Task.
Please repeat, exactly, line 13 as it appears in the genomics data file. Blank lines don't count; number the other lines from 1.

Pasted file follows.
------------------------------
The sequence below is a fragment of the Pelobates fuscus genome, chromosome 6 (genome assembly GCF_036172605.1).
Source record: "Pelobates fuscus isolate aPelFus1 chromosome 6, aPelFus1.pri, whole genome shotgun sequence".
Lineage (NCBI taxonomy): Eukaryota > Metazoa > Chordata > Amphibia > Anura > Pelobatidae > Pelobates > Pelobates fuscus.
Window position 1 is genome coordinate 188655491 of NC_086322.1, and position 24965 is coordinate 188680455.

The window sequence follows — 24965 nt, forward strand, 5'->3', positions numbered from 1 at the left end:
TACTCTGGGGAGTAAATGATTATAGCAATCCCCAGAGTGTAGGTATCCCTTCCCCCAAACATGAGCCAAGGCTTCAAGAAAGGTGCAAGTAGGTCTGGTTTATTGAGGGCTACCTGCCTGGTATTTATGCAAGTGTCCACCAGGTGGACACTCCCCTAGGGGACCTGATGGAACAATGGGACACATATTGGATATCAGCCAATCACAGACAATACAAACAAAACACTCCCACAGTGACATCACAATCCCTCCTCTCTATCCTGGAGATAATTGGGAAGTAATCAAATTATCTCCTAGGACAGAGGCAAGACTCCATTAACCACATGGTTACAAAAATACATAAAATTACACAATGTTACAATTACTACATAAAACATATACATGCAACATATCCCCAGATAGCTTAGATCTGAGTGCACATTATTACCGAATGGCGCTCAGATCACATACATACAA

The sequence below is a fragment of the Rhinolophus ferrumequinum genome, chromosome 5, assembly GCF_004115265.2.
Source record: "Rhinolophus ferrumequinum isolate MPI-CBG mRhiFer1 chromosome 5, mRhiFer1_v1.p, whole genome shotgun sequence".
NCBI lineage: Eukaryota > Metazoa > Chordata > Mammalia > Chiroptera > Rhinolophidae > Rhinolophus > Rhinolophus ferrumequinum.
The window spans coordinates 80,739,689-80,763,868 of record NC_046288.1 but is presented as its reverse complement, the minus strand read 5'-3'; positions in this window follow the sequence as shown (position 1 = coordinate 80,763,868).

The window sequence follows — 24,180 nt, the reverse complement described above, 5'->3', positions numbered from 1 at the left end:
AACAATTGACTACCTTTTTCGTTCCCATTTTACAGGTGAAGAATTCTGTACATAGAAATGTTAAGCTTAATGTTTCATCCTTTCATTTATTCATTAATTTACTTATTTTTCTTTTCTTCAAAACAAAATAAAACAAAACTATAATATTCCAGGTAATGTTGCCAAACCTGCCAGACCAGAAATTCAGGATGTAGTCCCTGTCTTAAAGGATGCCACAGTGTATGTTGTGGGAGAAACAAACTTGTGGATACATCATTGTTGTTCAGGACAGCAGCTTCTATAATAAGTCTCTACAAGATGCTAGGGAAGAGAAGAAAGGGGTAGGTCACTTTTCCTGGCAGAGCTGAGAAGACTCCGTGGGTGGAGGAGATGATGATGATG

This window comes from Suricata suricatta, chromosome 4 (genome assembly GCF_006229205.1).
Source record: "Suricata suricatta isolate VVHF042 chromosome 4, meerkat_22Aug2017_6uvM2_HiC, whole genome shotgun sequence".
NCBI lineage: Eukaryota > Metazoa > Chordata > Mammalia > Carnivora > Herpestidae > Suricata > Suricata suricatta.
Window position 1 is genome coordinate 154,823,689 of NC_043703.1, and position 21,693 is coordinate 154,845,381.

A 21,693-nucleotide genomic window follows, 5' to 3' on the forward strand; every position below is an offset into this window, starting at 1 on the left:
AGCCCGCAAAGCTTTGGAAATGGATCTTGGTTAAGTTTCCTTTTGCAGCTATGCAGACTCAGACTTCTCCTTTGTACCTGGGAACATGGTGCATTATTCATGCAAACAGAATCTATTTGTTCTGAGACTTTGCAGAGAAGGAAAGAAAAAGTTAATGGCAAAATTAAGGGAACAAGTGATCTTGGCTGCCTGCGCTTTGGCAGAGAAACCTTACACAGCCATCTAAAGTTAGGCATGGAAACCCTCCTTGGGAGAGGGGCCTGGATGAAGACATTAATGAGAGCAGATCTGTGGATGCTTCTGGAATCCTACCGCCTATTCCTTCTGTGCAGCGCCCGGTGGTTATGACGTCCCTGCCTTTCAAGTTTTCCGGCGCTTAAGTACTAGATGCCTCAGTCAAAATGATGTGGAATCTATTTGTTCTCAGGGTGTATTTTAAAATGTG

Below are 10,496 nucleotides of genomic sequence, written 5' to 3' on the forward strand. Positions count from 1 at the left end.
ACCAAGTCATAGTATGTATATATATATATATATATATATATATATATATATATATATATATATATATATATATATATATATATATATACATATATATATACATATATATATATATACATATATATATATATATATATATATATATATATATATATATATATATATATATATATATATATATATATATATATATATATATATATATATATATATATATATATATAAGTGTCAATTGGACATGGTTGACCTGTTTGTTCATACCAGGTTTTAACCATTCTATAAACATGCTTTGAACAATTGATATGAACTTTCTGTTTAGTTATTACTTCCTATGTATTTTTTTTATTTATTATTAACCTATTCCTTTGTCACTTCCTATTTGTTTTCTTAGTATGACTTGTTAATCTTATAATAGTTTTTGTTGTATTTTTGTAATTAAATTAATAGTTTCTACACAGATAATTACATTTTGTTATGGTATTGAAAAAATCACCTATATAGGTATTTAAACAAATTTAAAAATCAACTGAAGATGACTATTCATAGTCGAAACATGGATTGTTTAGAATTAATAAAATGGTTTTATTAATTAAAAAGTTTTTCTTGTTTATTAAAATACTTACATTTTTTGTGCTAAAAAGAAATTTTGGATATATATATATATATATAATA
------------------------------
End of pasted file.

This window comes from Suricata suricatta, chromosome 4 (genome assembly GCF_006229205.1).